Vimeo - Sole Survivor: B-17 Crash Documentary Part 1 from Fallen Fortress at Cape Lookout
Vimeo - Fallen Fortress at Cape Lookout Part 2
Salem News "WWII Documentary Unearthed: B-17 Plane Crash Sole Survivor's Story" Aug 21, 10
Salem News "Today is the Sixty Fifth Anniversary of Oregon's Cape Lookout B-17 Bomber Crash" Aug 2 08
Salem News "Sole Survivor of Cape Lookout B-17 Crash in WWII, Wilbur Perez Dies" 4-6-09
AAF Form # 14 Aircraft Accident Report; Call # 46234, 8-2-43 Accident # 14
"8-2-43. Cape Lookout, Oregon. At 1130 PWT, a Boeing B-17F collided with rising terrain at Cape Lookout, Oregon, killing nine fliers and seriously injuring bombardier 2Lt. Wilbur L. Perez. The crew was scheduled to fly a final navigation training mission prior to being deployed overseas as a combat crew. The B-17F took off at 0900 PWT from Pendleton Field, Oregon, and was to fly to Cape Disappointment and then 500 miles out to sea and then return directly to Pendleton Field. Heavy cloud covered the coastal region when the B-17 arrived in the area at 10,000 feet, the overcast topping out at about 8,000 feet. In an attempt to locate Cape Disappointment visually, the pilot descended through the overcast over the Pacific Ocean and then flew the airplane toward the shore. The Aircraft Accident Classification Committee stated, "The flight towards the shore was made at an altitude of 50 to 150 feet, practically blind. The bombardier stated that he could see the water directly under the airplane, but the vision ahead was nil. It is believed that the pilot hoped to angle in to the beach somewhere near the Columbia River and then follow the shore to Cape Disappointment. However, the pilot must have become doubtful about approaching land at such a low altitude and visibility. A climb into the overcast was started a moment or two before the crash. Just after the climb was started the airplane crashed on the crest of Cape Look Out." The elevation of the point of impact was approximately 900 feet msl. Investigators stated that some of the crew had survived the crash but died before they could be rescued. Crew members killed in the crash were: 2Lt. Roy J. Lee, pilot; 2Lt. Robert W. Wilkins, co-pilot; 2Lt. Victor A. Lowenfeldt, navigator; SSgt. Delmar F. Priest, engineer; Sgt. William F. Pruner, gunner; SSgt. Benjamin Puzio, radio operator; Sgt. Paul W. Mandeville, assistant radio operator; SSgt. Harry Lilly, gunner; SSgt. Hoyt W. Wilson, gunner. "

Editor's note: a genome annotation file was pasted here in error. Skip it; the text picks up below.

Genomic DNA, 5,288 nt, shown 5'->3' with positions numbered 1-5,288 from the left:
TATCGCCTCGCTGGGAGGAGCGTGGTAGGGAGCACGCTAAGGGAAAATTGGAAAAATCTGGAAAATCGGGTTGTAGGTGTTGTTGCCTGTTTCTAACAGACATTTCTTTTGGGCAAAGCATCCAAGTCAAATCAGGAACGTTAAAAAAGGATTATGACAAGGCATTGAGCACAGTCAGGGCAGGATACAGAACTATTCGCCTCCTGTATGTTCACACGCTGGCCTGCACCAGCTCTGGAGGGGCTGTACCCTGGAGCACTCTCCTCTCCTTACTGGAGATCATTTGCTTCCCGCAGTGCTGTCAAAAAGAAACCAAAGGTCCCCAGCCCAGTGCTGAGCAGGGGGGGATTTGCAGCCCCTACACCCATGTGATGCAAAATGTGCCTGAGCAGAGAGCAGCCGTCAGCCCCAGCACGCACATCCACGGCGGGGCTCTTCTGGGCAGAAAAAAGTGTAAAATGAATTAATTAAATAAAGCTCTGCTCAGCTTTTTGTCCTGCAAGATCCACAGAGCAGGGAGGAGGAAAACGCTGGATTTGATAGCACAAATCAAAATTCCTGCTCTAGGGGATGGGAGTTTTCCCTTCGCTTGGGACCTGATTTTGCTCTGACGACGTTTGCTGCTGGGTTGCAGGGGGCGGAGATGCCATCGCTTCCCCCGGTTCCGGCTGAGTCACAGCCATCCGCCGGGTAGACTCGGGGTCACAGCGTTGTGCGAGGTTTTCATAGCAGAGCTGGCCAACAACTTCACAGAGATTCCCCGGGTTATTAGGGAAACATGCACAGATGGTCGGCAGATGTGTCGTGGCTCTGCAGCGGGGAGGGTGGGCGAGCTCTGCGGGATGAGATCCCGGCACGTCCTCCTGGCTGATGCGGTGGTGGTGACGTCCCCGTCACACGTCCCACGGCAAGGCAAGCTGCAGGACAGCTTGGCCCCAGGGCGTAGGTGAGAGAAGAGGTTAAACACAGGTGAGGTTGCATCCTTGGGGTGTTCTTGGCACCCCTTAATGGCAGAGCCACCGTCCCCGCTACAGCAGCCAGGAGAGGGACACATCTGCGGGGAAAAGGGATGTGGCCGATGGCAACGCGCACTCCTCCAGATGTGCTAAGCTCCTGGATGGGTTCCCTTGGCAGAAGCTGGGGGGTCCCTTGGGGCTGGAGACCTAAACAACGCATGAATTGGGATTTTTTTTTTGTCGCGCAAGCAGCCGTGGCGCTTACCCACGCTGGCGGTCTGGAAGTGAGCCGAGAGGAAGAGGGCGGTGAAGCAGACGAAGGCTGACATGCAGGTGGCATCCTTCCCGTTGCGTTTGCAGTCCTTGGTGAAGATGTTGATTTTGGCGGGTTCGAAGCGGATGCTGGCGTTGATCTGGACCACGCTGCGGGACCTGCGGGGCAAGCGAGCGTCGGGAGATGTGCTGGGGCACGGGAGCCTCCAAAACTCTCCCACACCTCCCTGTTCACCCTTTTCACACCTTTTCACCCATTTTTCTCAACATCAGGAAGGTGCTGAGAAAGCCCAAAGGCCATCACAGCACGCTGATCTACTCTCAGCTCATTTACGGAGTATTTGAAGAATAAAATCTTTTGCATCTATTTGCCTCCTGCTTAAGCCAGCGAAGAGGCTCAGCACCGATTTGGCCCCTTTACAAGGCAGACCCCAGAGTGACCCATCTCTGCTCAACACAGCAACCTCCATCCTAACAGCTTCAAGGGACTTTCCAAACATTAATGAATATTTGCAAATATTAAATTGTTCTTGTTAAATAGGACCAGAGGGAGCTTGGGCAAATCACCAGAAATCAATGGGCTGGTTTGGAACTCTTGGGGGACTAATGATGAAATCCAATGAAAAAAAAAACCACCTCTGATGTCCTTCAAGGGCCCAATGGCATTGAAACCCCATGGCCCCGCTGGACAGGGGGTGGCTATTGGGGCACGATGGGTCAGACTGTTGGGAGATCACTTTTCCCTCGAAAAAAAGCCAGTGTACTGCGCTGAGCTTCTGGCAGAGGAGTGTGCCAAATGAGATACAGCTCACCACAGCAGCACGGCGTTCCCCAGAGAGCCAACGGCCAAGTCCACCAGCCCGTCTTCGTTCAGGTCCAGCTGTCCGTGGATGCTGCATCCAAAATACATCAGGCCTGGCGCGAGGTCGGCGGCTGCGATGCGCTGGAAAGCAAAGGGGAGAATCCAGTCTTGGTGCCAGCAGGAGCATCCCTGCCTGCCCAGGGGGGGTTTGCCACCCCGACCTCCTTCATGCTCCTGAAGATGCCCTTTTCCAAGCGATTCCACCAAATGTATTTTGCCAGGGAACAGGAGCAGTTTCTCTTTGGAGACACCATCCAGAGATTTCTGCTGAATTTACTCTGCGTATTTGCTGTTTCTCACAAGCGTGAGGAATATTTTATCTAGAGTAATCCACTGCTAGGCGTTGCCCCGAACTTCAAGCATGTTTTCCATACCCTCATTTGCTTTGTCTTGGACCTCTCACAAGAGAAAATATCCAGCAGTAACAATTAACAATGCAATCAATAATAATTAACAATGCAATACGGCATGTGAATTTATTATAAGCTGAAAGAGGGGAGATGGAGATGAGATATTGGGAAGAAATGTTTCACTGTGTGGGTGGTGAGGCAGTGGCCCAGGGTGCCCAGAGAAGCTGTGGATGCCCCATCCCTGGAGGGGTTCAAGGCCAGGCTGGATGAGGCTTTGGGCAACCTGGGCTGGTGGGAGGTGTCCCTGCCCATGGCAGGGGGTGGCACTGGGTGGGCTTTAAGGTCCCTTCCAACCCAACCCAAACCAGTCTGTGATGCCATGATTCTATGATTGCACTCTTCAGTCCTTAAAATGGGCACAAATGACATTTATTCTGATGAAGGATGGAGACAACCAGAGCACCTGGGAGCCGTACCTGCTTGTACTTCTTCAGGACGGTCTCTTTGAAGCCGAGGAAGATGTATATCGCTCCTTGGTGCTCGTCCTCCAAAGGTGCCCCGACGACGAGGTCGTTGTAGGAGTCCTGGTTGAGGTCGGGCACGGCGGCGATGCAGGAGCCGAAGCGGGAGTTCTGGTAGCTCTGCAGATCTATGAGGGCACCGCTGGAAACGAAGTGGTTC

FindAGrave - Lieut Roy James Lee (grave photos)
FindAGrave - Robert Warren Wilkins (photo, grave photo, memorial marker)
FindAGrave - Lieut Victor A Lowenfeldt (death certificate)
FindAGrave - Sgt Delmar F Priest (grave photos)
FindAGrave - Sgt William M Pruner (grave photo)
Sgt Benjamin J Puzio (death certificate)
Sgt Paul W Mandeville
Sgt Harry Lilly (photo, grave photo)
Sgt Hoyt Weber Wilson (grave photo)
FindAGrave - Wilbur Lee Perez (grave photo)
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February 14, 2020